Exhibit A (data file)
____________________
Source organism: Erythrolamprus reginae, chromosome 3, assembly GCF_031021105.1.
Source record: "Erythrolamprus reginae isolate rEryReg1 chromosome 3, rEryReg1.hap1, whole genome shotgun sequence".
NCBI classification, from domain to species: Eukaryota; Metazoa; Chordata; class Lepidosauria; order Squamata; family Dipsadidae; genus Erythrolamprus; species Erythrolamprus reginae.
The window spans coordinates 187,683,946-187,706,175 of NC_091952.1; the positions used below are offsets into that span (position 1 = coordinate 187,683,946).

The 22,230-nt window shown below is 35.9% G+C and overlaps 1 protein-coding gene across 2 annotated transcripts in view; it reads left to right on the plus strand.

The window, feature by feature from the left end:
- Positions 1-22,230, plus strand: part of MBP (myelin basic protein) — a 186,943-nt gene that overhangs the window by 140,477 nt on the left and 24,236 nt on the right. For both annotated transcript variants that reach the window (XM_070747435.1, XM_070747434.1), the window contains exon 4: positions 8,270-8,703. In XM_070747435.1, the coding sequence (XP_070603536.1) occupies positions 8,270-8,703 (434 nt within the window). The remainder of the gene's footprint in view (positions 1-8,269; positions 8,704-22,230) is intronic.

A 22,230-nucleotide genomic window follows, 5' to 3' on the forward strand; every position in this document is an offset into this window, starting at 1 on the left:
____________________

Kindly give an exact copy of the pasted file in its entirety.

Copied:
Source organism: Erythrolamprus reginae, chromosome 3, assembly GCF_031021105.1.
Source record: "Erythrolamprus reginae isolate rEryReg1 chromosome 3, rEryReg1.hap1, whole genome shotgun sequence".
NCBI classification, from domain to species: Eukaryota; Metazoa; Chordata; class Lepidosauria; order Squamata; family Dipsadidae; genus Erythrolamprus; species Erythrolamprus reginae.
The window spans coordinates 187,683,946-187,706,175 of NC_091952.1; the positions used below are offsets into that span (position 1 = coordinate 187,683,946).

The 22,230-nt window shown below is 35.9% G+C and overlaps 1 protein-coding gene across 2 annotated transcripts in view; it reads left to right on the plus strand.

The window, feature by feature from the left end:
- Positions 1-22,230, plus strand: part of MBP (myelin basic protein) — a 186,943-nt gene that overhangs the window by 140,477 nt on the left and 24,236 nt on the right. For both annotated transcript variants that reach the window (XM_070747435.1, XM_070747434.1), the window contains exon 4: positions 8,270-8,703. In XM_070747435.1, the coding sequence (XP_070603536.1) occupies positions 8,270-8,703 (434 nt within the window). The remainder of the gene's footprint in view (positions 1-8,269; positions 8,704-22,230) is intronic.

A 22,230-nucleotide genomic window follows, 5' to 3' on the forward strand; every position in this document is an offset into this window, starting at 1 on the left: